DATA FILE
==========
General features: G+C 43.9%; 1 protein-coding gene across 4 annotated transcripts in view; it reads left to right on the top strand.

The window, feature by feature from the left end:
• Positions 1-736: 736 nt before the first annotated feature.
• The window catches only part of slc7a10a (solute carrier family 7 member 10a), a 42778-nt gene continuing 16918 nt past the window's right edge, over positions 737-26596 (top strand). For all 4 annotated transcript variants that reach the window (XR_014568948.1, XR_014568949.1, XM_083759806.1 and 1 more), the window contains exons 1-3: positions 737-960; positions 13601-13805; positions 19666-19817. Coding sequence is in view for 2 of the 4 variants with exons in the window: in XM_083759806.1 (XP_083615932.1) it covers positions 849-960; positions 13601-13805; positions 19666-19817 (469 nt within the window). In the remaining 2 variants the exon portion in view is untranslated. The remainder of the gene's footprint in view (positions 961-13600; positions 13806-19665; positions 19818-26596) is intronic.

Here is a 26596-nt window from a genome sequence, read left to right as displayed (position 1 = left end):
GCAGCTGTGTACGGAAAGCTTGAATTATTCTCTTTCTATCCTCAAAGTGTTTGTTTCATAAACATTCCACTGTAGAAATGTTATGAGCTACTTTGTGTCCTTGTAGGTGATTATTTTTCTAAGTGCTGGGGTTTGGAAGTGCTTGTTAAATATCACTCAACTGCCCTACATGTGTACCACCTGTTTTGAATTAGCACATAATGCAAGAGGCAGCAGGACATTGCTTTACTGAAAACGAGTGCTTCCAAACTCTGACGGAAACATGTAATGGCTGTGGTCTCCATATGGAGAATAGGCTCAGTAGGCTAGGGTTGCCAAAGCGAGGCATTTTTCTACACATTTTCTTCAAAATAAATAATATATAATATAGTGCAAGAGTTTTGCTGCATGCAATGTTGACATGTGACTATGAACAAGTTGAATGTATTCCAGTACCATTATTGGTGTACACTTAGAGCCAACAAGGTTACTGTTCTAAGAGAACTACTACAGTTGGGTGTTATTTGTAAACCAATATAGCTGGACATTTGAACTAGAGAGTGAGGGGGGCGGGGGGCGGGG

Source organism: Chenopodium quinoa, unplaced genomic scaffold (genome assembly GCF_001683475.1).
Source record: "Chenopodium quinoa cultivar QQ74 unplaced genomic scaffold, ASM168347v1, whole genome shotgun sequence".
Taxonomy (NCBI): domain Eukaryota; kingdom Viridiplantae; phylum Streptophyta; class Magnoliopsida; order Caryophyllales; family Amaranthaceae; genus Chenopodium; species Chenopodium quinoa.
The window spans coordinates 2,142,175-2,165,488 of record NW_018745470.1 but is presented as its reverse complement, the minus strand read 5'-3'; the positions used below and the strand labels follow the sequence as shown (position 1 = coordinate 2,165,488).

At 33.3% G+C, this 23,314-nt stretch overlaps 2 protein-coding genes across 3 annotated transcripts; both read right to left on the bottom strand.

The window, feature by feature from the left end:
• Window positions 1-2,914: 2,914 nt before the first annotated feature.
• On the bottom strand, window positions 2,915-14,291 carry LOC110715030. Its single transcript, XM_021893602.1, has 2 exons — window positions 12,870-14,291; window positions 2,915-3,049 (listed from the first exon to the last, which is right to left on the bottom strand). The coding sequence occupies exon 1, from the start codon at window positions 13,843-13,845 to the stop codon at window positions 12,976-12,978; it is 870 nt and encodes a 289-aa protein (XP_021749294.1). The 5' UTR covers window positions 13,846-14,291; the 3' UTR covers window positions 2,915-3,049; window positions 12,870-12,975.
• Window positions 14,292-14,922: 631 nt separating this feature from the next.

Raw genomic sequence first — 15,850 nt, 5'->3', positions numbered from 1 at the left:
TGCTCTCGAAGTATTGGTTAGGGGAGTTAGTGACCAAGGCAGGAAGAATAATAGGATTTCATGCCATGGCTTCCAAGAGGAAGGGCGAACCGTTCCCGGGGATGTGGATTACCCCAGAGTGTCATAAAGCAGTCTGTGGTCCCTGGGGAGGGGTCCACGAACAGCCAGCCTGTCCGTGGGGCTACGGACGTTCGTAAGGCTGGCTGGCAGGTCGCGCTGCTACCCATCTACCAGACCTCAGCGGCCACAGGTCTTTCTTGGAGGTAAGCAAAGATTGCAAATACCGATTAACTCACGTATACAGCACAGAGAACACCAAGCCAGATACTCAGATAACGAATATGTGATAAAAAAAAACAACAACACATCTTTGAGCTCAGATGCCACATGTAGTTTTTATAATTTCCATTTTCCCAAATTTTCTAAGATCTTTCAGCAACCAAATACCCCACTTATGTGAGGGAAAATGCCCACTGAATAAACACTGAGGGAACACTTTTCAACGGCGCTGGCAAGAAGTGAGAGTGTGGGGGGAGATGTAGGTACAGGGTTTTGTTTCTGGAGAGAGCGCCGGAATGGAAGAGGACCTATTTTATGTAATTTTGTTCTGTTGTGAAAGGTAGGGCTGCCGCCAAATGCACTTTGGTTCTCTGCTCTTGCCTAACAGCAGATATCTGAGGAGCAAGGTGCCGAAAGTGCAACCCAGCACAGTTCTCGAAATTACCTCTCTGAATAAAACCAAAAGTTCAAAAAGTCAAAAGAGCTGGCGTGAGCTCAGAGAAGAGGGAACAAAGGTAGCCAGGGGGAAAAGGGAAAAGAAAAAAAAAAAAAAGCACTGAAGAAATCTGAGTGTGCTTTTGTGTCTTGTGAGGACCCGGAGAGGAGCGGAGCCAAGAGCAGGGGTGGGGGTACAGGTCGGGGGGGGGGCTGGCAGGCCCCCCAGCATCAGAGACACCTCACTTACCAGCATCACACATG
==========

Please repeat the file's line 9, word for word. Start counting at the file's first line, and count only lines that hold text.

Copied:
Taxonomy (NCBI): domain Eukaryota; kingdom Viridiplantae; phylum Streptophyta; class Magnoliopsida; order Caryophyllales; family Amaranthaceae; genus Chenopodium; species Chenopodium quinoa.